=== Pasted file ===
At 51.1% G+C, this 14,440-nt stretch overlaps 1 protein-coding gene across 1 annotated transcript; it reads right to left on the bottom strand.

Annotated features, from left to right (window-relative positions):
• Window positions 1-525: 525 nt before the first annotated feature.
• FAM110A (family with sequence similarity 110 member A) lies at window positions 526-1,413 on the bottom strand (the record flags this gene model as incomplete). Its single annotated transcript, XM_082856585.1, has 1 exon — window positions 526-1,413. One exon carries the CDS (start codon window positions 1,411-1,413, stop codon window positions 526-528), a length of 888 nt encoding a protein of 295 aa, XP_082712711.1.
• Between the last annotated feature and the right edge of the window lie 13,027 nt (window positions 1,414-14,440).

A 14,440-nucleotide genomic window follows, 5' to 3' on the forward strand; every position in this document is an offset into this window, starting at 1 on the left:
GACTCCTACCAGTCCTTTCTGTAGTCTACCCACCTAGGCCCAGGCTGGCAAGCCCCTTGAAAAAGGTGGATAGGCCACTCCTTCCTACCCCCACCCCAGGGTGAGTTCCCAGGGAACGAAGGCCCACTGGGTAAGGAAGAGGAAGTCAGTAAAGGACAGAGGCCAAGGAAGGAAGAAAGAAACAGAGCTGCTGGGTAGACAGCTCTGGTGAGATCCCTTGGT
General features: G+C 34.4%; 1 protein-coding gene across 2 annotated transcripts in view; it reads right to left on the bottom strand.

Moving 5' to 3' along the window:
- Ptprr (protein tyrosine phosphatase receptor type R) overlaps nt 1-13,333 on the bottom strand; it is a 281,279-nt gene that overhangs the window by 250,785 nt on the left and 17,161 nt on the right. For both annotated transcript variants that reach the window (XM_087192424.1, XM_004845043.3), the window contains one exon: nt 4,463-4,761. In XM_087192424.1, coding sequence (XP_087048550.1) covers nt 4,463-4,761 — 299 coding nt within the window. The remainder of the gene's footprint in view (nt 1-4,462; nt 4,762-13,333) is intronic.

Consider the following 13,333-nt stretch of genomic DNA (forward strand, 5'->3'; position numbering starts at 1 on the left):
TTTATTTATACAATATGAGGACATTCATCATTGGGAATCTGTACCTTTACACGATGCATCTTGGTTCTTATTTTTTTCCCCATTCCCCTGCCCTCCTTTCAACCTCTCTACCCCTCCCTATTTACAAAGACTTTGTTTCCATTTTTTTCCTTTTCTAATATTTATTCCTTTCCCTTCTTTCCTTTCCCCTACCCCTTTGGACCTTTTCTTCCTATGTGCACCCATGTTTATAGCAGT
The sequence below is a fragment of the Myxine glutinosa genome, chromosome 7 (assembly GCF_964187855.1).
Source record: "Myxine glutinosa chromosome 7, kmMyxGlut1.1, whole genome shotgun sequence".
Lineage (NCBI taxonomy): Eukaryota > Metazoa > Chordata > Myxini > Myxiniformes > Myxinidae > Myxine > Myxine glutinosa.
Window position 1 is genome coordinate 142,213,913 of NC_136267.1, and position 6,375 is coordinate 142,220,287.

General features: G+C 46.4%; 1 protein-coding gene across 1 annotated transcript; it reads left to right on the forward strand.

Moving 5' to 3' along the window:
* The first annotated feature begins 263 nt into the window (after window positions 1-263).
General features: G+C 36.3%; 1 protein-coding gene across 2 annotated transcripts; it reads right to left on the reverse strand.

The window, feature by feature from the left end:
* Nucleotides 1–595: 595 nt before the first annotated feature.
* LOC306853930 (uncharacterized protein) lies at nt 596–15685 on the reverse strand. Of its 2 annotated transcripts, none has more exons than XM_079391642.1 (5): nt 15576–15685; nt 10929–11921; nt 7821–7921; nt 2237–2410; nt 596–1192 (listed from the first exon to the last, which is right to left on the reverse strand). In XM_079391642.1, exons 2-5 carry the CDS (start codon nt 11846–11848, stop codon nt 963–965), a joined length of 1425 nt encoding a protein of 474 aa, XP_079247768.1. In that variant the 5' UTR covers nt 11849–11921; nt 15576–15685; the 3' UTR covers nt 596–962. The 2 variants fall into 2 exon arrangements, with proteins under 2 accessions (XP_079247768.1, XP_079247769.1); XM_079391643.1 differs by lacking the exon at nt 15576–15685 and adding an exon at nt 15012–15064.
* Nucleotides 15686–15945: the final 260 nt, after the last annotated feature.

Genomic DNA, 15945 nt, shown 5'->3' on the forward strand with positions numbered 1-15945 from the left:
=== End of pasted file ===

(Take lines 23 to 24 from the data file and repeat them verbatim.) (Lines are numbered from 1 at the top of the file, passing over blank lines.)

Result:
* LOC306853930 (uncharacterized protein) lies at nt 596–15685 on the reverse strand. Of its 2 annotated transcripts, none has more exons than XM_079391642.1 (5): nt 15576–15685; nt 10929–11921; nt 7821–7921; nt 2237–2410; nt 596–1192 (listed from the first exon to the last, which is right to left on the reverse strand). In XM_079391642.1, exons 2-5 carry the CDS (start codon nt 11846–11848, stop codon nt 963–965), a joined length of 1425 nt encoding a protein of 474 aa, XP_079247768.1. In that variant the 5' UTR covers nt 11849–11921; nt 15576–15685; the 3' UTR covers nt 596–962. The 2 variants fall into 2 exon arrangements, with proteins under 2 accessions (XP_079247768.1, XP_079247769.1); XM_079391643.1 differs by lacking the exon at nt 15576–15685 and adding an exon at nt 15012–15064.
* Nucleotides 15686–15945: the final 260 nt, after the last annotated feature.